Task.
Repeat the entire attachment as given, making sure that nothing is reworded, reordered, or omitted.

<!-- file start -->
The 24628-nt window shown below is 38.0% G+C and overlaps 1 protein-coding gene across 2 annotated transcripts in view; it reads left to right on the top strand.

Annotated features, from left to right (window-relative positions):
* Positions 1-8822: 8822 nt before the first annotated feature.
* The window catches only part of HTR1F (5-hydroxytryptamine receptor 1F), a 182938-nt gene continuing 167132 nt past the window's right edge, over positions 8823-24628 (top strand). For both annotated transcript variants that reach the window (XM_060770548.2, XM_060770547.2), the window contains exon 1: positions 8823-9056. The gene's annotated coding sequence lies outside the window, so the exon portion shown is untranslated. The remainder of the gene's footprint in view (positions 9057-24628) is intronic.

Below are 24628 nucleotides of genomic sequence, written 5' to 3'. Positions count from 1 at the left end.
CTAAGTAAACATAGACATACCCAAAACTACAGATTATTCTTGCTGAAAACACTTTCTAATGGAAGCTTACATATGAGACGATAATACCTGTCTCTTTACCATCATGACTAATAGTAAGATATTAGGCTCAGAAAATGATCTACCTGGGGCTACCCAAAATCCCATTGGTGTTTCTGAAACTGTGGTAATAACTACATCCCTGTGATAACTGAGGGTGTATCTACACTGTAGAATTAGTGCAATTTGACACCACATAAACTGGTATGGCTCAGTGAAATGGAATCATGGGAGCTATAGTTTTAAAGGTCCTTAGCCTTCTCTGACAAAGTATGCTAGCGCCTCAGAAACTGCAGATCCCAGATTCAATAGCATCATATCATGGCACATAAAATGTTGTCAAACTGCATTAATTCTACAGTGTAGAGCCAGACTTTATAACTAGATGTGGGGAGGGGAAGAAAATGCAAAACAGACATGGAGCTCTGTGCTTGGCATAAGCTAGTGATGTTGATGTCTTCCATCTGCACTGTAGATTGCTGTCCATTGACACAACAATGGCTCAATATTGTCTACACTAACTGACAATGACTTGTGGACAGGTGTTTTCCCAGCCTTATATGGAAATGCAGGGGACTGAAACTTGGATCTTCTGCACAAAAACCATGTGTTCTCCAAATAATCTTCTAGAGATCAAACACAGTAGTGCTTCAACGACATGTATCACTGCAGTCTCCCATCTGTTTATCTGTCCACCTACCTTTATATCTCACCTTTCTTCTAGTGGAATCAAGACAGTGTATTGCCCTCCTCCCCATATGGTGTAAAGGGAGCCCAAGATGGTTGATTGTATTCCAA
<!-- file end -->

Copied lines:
The 24628-nt window shown below is 38.0% G+C and overlaps 1 protein-coding gene across 2 annotated transcripts in view; it reads left to right on the top strand.

Annotated features, from left to right (window-relative positions):
* Positions 1-8822: 8822 nt before the first annotated feature.
* The window catches only part of HTR1F (5-hydroxytryptamine receptor 1F), a 182938-nt gene continuing 167132 nt past the window's right edge, over positions 8823-24628 (top strand). For both annotated transcript variants that reach the window (XM_060770548.2, XM_060770547.2), the window contains exon 1: positions 8823-9056. The gene's annotated coding sequence lies outside the window, so the exon portion shown is untranslated. The remainder of the gene's footprint in view (positions 9057-24628) is intronic.

Below are 24628 nucleotides of genomic sequence, written 5' to 3'. Positions count from 1 at the left end.
CTAAGTAAACATAGACATACCCAAAACTACAGATTATTCTTGCTGAAAACACTTTCTAATGGAAGCTTACATATGAGACGATAATACCTGTCTCTTTACCATCATGACTAATAGTAAGATATTAGGCTCAGAAAATGATCTACCTGGGGCTACCCAAAATCCCATTGGTGTTTCTGAAACTGTGGTAATAACTACATCCCTGTGATAACTGAGGGTGTATCTACACTGTAGAATTAGTGCAATTTGACACCACATAAACTGGTATGGCTCAGTGAAATGGAATCATGGGAGCTATAGTTTTAAAGGTCCTTAGCCTTCTCTGACAAAGTATGCTAGCGCCTCAGAAACTGCAGATCCCAGATTCAATAGCATCATATCATGGCACATAAAATGTTGTCAAACTGCATTAATTCTACAGTGTAGAGCCAGACTTTATAACTAGATGTGGGGAGGGGAAGAAAATGCAAAACAGACATGGAGCTCTGTGCTTGGCATAAGCTAGTGATGTTGATGTCTTCCATCTGCACTGTAGATTGCTGTCCATTGACACAACAATGGCTCAATATTGTCTACACTAACTGACAATGACTTGTGGACAGGTGTTTTCCCAGCCTTATATGGAAATGCAGGGGACTGAAACTTGGATCTTCTGCACAAAAACCATGTGTTCTCCAAATAATCTTCTAGAGATCAAACACAGTAGTGCTTCAACGACATGTATCACTGCAGTCTCCCATCTGTTTATCTGTCCACCTACCTTTATATCTCACCTTTCTTCTAGTGGAATCAAGACAGTGTATTGCCCTCCTCCCCATATGGTGTAAAGGGAGCCCAAGATGGTTGATTGTATTCCAA